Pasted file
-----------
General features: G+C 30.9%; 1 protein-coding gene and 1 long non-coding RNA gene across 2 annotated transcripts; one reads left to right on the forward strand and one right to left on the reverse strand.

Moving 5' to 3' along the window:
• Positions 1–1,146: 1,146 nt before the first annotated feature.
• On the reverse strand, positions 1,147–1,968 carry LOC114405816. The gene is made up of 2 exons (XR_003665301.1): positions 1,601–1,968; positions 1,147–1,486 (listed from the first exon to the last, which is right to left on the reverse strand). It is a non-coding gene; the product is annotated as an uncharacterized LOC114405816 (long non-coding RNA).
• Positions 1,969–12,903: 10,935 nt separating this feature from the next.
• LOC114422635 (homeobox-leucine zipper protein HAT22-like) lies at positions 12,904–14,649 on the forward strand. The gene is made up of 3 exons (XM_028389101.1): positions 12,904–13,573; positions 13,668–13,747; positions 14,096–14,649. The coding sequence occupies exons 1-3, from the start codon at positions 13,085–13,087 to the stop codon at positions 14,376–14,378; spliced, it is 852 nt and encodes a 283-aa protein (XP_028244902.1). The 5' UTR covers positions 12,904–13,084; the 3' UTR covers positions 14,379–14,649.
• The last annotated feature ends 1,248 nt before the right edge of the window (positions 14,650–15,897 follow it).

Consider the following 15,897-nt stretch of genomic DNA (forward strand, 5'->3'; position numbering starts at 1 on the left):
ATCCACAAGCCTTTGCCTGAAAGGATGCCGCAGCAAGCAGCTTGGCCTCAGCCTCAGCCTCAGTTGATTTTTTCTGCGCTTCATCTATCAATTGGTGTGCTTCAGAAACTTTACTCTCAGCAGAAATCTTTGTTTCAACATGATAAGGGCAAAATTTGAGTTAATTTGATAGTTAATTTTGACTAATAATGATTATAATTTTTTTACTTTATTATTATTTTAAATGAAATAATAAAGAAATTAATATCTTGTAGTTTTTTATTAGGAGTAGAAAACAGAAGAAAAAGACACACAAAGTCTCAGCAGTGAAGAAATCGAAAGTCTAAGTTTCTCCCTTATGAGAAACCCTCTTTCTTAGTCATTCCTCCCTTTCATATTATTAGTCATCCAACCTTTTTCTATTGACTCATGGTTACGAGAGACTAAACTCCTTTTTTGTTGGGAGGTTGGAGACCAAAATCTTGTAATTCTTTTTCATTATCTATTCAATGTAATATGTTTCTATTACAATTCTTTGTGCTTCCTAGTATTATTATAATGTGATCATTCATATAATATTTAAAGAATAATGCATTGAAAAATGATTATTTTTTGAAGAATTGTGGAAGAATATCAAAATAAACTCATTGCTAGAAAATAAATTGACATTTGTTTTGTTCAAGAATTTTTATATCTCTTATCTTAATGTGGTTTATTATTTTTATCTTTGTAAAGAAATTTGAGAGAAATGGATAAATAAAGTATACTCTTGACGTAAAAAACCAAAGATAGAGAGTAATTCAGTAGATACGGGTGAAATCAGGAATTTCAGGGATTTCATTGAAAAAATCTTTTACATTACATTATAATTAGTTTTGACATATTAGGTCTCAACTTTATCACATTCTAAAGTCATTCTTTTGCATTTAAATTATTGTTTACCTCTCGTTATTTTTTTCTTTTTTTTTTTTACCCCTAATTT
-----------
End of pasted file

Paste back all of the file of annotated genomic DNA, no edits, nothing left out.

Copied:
General features: G+C 30.9%; 1 protein-coding gene and 1 long non-coding RNA gene across 2 annotated transcripts; one reads left to right on the forward strand and one right to left on the reverse strand.

Moving 5' to 3' along the window:
• Positions 1–1,146: 1,146 nt before the first annotated feature.
• On the reverse strand, positions 1,147–1,968 carry LOC114405816. The gene is made up of 2 exons (XR_003665301.1): positions 1,601–1,968; positions 1,147–1,486 (listed from the first exon to the last, which is right to left on the reverse strand). It is a non-coding gene; the product is annotated as an uncharacterized LOC114405816 (long non-coding RNA).
• Positions 1,969–12,903: 10,935 nt separating this feature from the next.
• LOC114422635 (homeobox-leucine zipper protein HAT22-like) lies at positions 12,904–14,649 on the forward strand. The gene is made up of 3 exons (XM_028389101.1): positions 12,904–13,573; positions 13,668–13,747; positions 14,096–14,649. The coding sequence occupies exons 1-3, from the start codon at positions 13,085–13,087 to the stop codon at positions 14,376–14,378; spliced, it is 852 nt and encodes a 283-aa protein (XP_028244902.1). The 5' UTR covers positions 12,904–13,084; the 3' UTR covers positions 14,379–14,649.
• The last annotated feature ends 1,248 nt before the right edge of the window (positions 14,650–15,897 follow it).

Consider the following 15,897-nt stretch of genomic DNA (forward strand, 5'->3'; position numbering starts at 1 on the left):
ATCCACAAGCCTTTGCCTGAAAGGATGCCGCAGCAAGCAGCTTGGCCTCAGCCTCAGCCTCAGTTGATTTTTTCTGCGCTTCATCTATCAATTGGTGTGCTTCAGAAACTTTACTCTCAGCAGAAATCTTTGTTTCAACATGATAAGGGCAAAATTTGAGTTAATTTGATAGTTAATTTTGACTAATAATGATTATAATTTTTTTACTTTATTATTATTTTAAATGAAATAATAAAGAAATTAATATCTTGTAGTTTTTTATTAGGAGTAGAAAACAGAAGAAAAAGACACACAAAGTCTCAGCAGTGAAGAAATCGAAAGTCTAAGTTTCTCCCTTATGAGAAACCCTCTTTCTTAGTCATTCCTCCCTTTCATATTATTAGTCATCCAACCTTTTTCTATTGACTCATGGTTACGAGAGACTAAACTCCTTTTTTGTTGGGAGGTTGGAGACCAAAATCTTGTAATTCTTTTTCATTATCTATTCAATGTAATATGTTTCTATTACAATTCTTTGTGCTTCCTAGTATTATTATAATGTGATCATTCATATAATATTTAAAGAATAATGCATTGAAAAATGATTATTTTTTGAAGAATTGTGGAAGAATATCAAAATAAACTCATTGCTAGAAAATAAATTGACATTTGTTTTGTTCAAGAATTTTTATATCTCTTATCTTAATGTGGTTTATTATTTTTATCTTTGTAAAGAAATTTGAGAGAAATGGATAAATAAAGTATACTCTTGACGTAAAAAACCAAAGATAGAGAGTAATTCAGTAGATACGGGTGAAATCAGGAATTTCAGGGATTTCATTGAAAAAATCTTTTACATTACATTATAATTAGTTTTGACATATTAGGTCTCAACTTTATCACATTCTAAAGTCATTCTTTTGCATTTAAATTATTGTTTACCTCTCGTTATTTTTTTCTTTTTTTTTTTTACCCCTAATTT